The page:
The selectors were quick to appreciate Rafiq’s q return to form, and he was recalled to the main national team for their tour of Kenya in February. In March, 1986, Rafiq acted as the deputy to Lipu. He remained a prominent figure in domestic cricket arena well in to the 90’s. In recent times, he is serving as the chief national selector.

Azhar Hossain Shanto: The elegant opener was expected to be one of the stars for his team, but he disappointed everybody to finish with just 41 runs from 5 innings. It became apparent that at this stage of his career, he was not quite ready for the big stage. He, however, gradually made himself a regular with the national team. And in April, 1990, he became the first Bangladeshi to score an ODI fifty (54 against NZ at Sharjah). And 9 years after that, his nephew Mehrab Hossain became the first Bangladeshi, to score an ODI hundred.

A more than useful off-break bowler, he took 4 wickets in ODI cricket for 253 runs.


Minhajul Abedin Nannu: The hero of Chittagong gave his home fans plenty to cheer in the opening fixture against HK. He top scored with 44, and shared a 70 run 3rd wicket stand with Rafiq. Then, however, followed a lean period for Nannu, and it was not only in the Tigers final match, against the main Bangladesh team, that Nannu found his form again. There, he scored a classy 60, but with the wickets falling regularly at the other end, he just failed to take the tigers to the finals.

After the tournament, Nannu was selected to tour Kenya with the Bangladesh team. He had an outstanding season in domestic cricket in 1984-85, scoring regularly for Abahani KC. After some initial setbacks, he soon became a vital part of the national team. He had a long international career, and ended it on a high; scoring 2 fifties in the 1999 WC. During the period, 1990-93, he was the national team captain.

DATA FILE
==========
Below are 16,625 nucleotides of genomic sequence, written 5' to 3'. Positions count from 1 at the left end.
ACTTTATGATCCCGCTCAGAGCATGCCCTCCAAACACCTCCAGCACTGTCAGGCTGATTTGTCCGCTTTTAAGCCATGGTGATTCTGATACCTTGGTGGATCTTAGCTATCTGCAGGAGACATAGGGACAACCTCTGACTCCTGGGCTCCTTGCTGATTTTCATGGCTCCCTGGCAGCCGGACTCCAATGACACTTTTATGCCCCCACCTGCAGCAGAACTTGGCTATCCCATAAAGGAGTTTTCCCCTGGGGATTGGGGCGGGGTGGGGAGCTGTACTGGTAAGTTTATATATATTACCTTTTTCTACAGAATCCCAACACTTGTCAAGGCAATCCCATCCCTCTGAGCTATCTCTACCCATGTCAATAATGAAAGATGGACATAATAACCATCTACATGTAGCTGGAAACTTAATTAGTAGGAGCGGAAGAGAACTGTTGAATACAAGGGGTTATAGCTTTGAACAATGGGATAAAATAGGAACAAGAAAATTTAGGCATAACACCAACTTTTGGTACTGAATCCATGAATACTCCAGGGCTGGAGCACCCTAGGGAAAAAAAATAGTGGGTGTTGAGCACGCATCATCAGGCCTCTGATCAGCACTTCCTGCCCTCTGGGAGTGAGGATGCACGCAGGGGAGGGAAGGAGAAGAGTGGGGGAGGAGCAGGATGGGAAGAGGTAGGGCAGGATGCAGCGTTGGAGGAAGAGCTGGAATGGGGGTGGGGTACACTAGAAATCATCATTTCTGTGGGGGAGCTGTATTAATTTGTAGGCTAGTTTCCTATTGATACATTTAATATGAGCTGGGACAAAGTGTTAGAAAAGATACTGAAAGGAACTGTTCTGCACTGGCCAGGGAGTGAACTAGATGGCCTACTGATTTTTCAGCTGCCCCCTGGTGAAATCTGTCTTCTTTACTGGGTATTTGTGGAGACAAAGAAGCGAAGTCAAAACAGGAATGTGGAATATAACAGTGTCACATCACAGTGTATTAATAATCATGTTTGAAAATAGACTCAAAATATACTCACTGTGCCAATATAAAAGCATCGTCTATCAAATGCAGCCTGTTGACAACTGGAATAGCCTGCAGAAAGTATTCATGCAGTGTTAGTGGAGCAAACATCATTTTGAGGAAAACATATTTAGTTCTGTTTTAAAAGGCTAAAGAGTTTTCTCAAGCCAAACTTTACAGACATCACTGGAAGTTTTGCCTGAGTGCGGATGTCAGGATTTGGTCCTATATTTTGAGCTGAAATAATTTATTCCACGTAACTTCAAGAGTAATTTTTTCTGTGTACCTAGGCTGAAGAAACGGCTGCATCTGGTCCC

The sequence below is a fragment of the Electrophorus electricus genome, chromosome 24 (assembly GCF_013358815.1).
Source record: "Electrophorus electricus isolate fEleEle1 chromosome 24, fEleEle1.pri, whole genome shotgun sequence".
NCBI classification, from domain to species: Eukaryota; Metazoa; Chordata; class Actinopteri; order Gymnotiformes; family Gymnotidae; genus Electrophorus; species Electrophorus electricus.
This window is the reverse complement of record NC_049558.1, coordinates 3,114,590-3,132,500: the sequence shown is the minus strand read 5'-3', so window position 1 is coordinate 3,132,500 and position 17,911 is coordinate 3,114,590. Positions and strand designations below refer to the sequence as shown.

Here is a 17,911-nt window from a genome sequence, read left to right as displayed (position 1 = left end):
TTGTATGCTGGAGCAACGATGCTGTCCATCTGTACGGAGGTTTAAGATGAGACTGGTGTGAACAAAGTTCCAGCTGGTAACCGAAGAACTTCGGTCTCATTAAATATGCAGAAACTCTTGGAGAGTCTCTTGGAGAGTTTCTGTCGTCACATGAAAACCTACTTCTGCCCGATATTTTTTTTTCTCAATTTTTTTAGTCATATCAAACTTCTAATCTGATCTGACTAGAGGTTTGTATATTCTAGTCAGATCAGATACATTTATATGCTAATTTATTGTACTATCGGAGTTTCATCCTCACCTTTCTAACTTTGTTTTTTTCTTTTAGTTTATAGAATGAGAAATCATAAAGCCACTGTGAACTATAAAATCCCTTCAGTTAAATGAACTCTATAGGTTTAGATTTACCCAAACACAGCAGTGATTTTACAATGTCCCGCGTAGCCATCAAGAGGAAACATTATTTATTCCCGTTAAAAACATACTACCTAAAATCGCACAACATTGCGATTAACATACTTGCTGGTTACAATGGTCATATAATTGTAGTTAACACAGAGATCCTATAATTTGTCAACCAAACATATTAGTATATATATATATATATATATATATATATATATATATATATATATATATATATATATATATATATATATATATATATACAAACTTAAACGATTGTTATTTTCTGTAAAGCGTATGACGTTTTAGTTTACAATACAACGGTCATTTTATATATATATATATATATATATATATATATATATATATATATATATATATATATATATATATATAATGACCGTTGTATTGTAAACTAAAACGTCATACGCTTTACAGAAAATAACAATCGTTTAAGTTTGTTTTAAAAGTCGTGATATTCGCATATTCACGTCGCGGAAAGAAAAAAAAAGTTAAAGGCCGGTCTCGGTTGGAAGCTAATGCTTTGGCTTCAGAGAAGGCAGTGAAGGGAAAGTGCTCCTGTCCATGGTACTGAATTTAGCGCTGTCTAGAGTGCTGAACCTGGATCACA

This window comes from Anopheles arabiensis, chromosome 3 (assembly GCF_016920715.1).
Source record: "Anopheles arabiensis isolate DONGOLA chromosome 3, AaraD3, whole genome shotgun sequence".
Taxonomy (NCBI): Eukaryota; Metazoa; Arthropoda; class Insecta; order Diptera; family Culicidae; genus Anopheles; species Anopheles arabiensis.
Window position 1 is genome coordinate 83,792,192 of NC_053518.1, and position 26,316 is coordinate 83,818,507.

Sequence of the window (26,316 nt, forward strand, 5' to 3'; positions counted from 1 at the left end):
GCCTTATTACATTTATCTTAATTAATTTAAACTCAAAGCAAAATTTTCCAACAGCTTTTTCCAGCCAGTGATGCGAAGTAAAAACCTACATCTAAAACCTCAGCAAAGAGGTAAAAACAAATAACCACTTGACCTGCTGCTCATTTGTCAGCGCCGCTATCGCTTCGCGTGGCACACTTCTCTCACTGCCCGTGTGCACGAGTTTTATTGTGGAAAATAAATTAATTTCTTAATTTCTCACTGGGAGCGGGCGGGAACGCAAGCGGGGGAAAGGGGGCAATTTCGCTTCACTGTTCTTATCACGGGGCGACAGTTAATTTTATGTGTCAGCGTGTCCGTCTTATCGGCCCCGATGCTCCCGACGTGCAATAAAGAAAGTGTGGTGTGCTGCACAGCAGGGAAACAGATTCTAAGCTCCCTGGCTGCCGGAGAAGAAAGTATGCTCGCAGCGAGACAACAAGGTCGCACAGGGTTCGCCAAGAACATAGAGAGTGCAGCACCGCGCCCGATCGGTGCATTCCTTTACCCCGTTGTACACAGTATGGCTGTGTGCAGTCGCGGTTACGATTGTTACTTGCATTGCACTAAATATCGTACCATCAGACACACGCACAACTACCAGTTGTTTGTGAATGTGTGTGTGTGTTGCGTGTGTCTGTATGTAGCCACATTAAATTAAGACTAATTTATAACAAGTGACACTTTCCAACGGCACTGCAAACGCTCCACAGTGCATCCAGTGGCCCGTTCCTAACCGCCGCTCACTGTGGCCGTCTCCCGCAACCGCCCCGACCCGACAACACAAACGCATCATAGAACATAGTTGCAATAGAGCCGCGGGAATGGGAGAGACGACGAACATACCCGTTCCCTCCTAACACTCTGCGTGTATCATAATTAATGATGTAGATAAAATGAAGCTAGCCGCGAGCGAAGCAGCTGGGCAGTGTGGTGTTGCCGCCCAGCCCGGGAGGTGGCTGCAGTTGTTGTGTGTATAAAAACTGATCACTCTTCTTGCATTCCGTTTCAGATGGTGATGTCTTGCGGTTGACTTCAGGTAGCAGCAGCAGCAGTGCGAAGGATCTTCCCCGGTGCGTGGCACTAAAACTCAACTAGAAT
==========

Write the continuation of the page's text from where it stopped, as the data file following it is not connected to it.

Ali Asif Khan: The slow pitches didn’t suit the batting style of Asif. A strong square of the wicket player, he would have preferred more pace and bounce in the pitches. His highest score of 25 came in the 1st game against HK. Later in the season, he played against the Hyderabad Blues side at Dhaka.


Atahar Ali Khan: The Karachi born all-rounder was given little opportunity in the tournament. Perhaps, he was not quite ready for international cricket at the time. In the two matches that he played, he scored 11 runs and took 2 wickets for 28 runs.

His time would come 4 years later, in HK, in the 2nd version of the tournament. With scores of 92*, 69* and 64 he finished the tournament with a remarkable average of 225.00. He remained a regular member of the side until 1998. In Dec, 1990, he became the 1st Bangladeshi player to become a MOM in a full ODI (against SL). In the latter part of his career, (after 1993), he played as an opening batsman.


Hafizur Rahman Sunny: The selectors used different WK for the tigers in the Tournament. Among them, Sunny was by far the most impressive. Especially, his batting down the order, impressed everybody. In the match against Singapore, at Chittagong, he contributed a quick-fire 38* at a critical stage. He did even better, in the next match against the same opposition, scoring 75 and sharing a 208 run 5 th wicket stand with Rafiq after an early debacle.


He was selected for the Kenya tour, and soon became the No. 1 Wk of the country. During the 3 day match, against Omar Quaraishi XI (led by Imran Khna), in Jan 1986, he impressed everybody (including the opposition captain) with his keeping. He enhanced his reputation further by claiming 6 catches in a limited over game against the Lahore Cricket Association in March, 1986. He played in the 1st two ODIs for Bangladesh, but with the arrival of another extremely talented keeper, Nasu, he soon lost his place in the side.